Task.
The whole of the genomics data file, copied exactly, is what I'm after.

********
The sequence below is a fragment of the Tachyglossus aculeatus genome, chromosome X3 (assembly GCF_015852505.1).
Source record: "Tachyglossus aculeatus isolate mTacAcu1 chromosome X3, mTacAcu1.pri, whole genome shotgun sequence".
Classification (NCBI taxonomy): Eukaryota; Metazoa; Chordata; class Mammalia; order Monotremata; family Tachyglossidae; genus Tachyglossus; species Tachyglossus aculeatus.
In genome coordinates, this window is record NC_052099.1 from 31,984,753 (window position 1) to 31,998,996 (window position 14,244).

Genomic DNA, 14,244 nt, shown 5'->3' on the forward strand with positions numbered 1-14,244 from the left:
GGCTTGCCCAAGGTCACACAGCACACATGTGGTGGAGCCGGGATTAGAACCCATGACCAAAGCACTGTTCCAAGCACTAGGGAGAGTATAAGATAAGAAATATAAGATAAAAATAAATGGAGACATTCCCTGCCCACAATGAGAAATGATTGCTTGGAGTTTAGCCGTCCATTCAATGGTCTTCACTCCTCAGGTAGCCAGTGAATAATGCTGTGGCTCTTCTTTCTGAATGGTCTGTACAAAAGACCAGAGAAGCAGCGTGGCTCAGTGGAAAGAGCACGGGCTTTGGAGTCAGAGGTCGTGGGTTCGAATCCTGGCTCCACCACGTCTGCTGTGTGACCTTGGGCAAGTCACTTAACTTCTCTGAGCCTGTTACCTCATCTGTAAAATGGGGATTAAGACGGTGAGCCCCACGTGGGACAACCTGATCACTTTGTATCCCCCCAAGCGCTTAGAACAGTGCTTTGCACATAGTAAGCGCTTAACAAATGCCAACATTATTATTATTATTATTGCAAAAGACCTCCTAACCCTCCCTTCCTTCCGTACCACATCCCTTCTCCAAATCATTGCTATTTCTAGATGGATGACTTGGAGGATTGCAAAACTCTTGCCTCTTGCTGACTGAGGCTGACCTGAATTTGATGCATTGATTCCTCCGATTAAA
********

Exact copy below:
The sequence below is a fragment of the Tachyglossus aculeatus genome, chromosome X3 (assembly GCF_015852505.1).
Source record: "Tachyglossus aculeatus isolate mTacAcu1 chromosome X3, mTacAcu1.pri, whole genome shotgun sequence".
Classification (NCBI taxonomy): Eukaryota; Metazoa; Chordata; class Mammalia; order Monotremata; family Tachyglossidae; genus Tachyglossus; species Tachyglossus aculeatus.
In genome coordinates, this window is record NC_052099.1 from 31,984,753 (window position 1) to 31,998,996 (window position 14,244).

Genomic DNA, 14,244 nt, shown 5'->3' on the forward strand with positions numbered 1-14,244 from the left:
GGCTTGCCCAAGGTCACACAGCACACATGTGGTGGAGCCGGGATTAGAACCCATGACCAAAGCACTGTTCCAAGCACTAGGGAGAGTATAAGATAAGAAATATAAGATAAAAATAAATGGAGACATTCCCTGCCCACAATGAGAAATGATTGCTTGGAGTTTAGCCGTCCATTCAATGGTCTTCACTCCTCAGGTAGCCAGTGAATAATGCTGTGGCTCTTCTTTCTGAATGGTCTGTACAAAAGACCAGAGAAGCAGCGTGGCTCAGTGGAAAGAGCACGGGCTTTGGAGTCAGAGGTCGTGGGTTCGAATCCTGGCTCCACCACGTCTGCTGTGTGACCTTGGGCAAGTCACTTAACTTCTCTGAGCCTGTTACCTCATCTGTAAAATGGGGATTAAGACGGTGAGCCCCACGTGGGACAACCTGATCACTTTGTATCCCCCCAAGCGCTTAGAACAGTGCTTTGCACATAGTAAGCGCTTAACAAATGCCAACATTATTATTATTATTATTGCAAAAGACCTCCTAACCCTCCCTTCCTTCCGTACCACATCCCTTCTCCAAATCATTGCTATTTCTAGATGGATGACTTGGAGGATTGCAAAACTCTTGCCTCTTGCTGACTGAGGCTGACCTGAATTTGATGCATTGATTCCTCCGATTAAA